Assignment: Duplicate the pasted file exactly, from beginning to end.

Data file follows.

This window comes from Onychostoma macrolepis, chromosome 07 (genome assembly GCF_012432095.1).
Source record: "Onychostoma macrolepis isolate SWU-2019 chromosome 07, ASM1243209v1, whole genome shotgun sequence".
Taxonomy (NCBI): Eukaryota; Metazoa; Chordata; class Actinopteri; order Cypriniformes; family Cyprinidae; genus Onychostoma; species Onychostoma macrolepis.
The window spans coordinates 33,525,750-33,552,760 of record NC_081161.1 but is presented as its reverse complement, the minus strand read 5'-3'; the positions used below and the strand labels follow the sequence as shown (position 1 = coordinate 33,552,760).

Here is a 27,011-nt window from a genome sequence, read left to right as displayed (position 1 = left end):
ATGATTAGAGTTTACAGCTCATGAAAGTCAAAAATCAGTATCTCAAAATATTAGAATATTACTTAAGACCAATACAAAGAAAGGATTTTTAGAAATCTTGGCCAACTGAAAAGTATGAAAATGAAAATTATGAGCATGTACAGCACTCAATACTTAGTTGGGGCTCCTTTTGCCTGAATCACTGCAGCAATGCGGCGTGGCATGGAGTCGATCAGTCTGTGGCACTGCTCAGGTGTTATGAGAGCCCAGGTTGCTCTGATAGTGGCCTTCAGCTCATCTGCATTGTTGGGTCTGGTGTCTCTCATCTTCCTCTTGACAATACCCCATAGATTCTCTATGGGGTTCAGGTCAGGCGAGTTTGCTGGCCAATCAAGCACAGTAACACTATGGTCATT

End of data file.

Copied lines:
This window comes from Onychostoma macrolepis, chromosome 07 (genome assembly GCF_012432095.1).
Source record: "Onychostoma macrolepis isolate SWU-2019 chromosome 07, ASM1243209v1, whole genome shotgun sequence".
Taxonomy (NCBI): Eukaryota; Metazoa; Chordata; class Actinopteri; order Cypriniformes; family Cyprinidae; genus Onychostoma; species Onychostoma macrolepis.
The window spans coordinates 33,525,750-33,552,760 of record NC_081161.1 but is presented as its reverse complement, the minus strand read 5'-3'; the positions used below and the strand labels follow the sequence as shown (position 1 = coordinate 33,552,760).

Here is a 27,011-nt window from a genome sequence, read left to right as displayed (position 1 = left end):
ATGATTAGAGTTTACAGCTCATGAAAGTCAAAAATCAGTATCTCAAAATATTAGAATATTACTTAAGACCAATACAAAGAAAGGATTTTTAGAAATCTTGGCCAACTGAAAAGTATGAAAATGAAAATTATGAGCATGTACAGCACTCAATACTTAGTTGGGGCTCCTTTTGCCTGAATCACTGCAGCAATGCGGCGTGGCATGGAGTCGATCAGTCTGTGGCACTGCTCAGGTGTTATGAGAGCCCAGGTTGCTCTGATAGTGGCCTTCAGCTCATCTGCATTGTTGGGTCTGGTGTCTCTCATCTTCCTCTTGACAATACCCCATAGATTCTCTATGGGGTTCAGGTCAGGCGAGTTTGCTGGCCAATCAAGCACAGTAACACTATGGTCATT